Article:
Resurrection living also liberates us to enjoy freedom from despair. Even with all of our modern luxuries, depression and despair are common aliments of our culture. Despair is a conscious giving up, as though we've become the victim of a black widow spider: We've been given such a severe dose of reality, we find ourselves experiencing painful abdominal cramping, accompanied by severe hypertension. We want to just curl up into a ball and die. Despair has become so prevalent that a new medication has been developed for children-SSRI. Over 750,000 children are taking the medication. Some doctors call this a dangerous experiment while others applaud the trend as our best hope of saving our children from despair. The resurrection is God's response to a world that is without hope. When Jesus stepped from grave, God announced to humanity that not even death was powerful enough to thwart his plans.[i] 

Resurrection living also enables us to live in freedom from the anxiety of worldly cares. The Heidelberg Catechism opens with wonderful question: What is your only comfort in life? The answer; ‘that I belong—body and soul, in life and in death—not to myself but to my faithful savior, Jesus Christ’. By comfort the framers were not thinking of life in the 21st century. When we think of comfort we think of sitting in our family room with a warm fire blazing in the fireplace, watching TV. For those early Reformers comfort meant strength, stalwartness, stamina, perseverance. The question reminded them that no matter what happened in this world, nothing could separate them from God's love and grace and nothing else mattered. Their property could be destroyed by flood, their life savings could be lost through speculating in the stock market or tulip bulbs, or their country could be conquered by a ruthless enemy, through every difficulty, through every set back they would not lose heart. They would persevere and continue to serve their God with joy and thanksgiving.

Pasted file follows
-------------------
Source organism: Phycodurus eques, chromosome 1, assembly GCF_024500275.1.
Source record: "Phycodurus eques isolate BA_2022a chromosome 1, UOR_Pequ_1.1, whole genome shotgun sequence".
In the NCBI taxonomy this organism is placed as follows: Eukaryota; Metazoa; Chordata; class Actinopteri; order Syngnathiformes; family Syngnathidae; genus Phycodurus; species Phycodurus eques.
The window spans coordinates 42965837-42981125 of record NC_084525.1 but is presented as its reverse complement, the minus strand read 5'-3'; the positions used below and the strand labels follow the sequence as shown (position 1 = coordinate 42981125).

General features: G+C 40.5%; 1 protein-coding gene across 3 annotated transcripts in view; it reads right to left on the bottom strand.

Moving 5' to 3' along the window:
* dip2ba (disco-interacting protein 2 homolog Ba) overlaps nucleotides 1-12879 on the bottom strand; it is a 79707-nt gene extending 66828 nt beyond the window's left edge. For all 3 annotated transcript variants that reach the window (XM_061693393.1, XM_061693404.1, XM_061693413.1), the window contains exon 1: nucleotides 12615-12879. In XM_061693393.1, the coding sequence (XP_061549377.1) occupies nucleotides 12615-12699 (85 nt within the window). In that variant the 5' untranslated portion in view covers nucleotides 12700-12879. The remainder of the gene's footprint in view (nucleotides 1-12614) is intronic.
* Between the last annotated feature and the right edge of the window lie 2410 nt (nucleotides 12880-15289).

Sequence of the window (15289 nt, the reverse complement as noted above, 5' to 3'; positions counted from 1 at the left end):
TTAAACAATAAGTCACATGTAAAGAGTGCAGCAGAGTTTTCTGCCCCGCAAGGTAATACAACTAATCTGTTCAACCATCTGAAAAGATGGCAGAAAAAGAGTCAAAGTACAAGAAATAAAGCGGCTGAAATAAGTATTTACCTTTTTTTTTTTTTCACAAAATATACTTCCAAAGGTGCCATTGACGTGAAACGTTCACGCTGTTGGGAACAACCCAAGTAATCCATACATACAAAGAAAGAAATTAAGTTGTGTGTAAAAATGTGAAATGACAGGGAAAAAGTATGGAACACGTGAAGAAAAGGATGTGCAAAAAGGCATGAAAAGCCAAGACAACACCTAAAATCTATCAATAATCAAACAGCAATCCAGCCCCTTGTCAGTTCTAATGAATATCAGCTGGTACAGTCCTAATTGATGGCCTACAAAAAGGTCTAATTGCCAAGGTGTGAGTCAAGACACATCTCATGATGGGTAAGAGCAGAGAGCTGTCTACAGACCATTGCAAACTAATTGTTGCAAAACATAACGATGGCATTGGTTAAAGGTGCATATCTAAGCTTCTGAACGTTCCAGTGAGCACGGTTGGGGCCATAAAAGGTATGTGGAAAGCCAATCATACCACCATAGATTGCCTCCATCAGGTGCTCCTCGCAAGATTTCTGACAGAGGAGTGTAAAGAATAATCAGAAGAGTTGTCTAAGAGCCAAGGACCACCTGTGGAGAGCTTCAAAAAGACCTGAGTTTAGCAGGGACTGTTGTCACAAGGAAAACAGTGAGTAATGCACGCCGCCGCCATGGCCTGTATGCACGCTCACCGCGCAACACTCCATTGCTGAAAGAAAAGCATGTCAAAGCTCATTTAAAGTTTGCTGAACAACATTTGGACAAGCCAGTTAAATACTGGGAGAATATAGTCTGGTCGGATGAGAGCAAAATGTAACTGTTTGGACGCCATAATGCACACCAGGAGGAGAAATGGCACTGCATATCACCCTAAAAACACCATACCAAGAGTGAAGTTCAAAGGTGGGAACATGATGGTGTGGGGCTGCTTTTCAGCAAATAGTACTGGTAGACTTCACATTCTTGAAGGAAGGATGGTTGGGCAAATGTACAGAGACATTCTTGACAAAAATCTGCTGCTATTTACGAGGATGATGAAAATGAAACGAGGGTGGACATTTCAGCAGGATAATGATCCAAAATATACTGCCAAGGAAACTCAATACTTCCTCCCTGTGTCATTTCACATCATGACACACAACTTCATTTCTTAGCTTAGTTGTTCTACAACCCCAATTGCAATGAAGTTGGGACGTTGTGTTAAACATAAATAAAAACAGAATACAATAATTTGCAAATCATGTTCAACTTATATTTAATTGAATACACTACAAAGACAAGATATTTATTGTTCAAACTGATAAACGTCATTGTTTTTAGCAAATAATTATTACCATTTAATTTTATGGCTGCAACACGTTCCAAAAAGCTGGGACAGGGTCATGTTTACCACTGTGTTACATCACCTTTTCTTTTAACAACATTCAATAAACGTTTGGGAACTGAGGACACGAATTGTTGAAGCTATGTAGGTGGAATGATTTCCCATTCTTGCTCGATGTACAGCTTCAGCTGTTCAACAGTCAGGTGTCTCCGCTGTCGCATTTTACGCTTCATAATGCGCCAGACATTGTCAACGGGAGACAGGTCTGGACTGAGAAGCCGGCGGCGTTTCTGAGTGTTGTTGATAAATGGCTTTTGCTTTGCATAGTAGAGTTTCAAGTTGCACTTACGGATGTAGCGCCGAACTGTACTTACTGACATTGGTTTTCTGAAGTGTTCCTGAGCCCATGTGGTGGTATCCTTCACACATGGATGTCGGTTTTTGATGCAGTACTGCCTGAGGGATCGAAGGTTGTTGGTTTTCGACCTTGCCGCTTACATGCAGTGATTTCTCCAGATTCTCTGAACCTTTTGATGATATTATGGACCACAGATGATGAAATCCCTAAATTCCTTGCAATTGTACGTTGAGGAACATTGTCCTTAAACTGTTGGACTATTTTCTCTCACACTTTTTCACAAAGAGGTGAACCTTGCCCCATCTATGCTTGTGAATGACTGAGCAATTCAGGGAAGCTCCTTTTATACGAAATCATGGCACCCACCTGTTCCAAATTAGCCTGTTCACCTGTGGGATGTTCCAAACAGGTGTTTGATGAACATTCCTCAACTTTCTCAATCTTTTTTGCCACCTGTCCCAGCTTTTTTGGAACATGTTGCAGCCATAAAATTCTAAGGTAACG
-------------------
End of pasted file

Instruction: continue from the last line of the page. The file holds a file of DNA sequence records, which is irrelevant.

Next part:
Resurrection living is not based in lifeless creeds, intellectual arguments, or tedious rules. It is living in freedom from the evil powers that seek to destroy us through guilt, despair and anxiety. Resurrection living requires the faith to believe that what took place over 2000 years ago can take place in the here and n2ow. Resurrection living is not reserved exclusively for the future but brings in the present. It is not for the skeptic but is reserved only for the believer.

A family was watching a movie of the life of Jesus on television. Their 6-year-old daughter was deeply moved as the moviemaker realistically portrayed Jesus’ crucifixion and death. Tears ran down the little girl’s face as they took him from the cross and lay him in a borrowed tomb. She watched as a guard was placed outside the tomb. And then suddenly a big smile broke on her face. She bounced up on the arm of the chair and said with great anticipation, “Now comes the good part!”[ii]

Resurrection living believes that Friday was not the end of the story but that the good part has come, is coming each and every day and will one day come for all eternity.



[i]    Homiletics Online, Homestyle Godliness,” January 10, 1999, [online] available from www.homileticsoneline.

[ii]   Kent C. Miller, “Living the resurrection life,” Trinity Presbyterian Church Web Site, Trinitypresdenton.org. Retrieved October 23, 2003.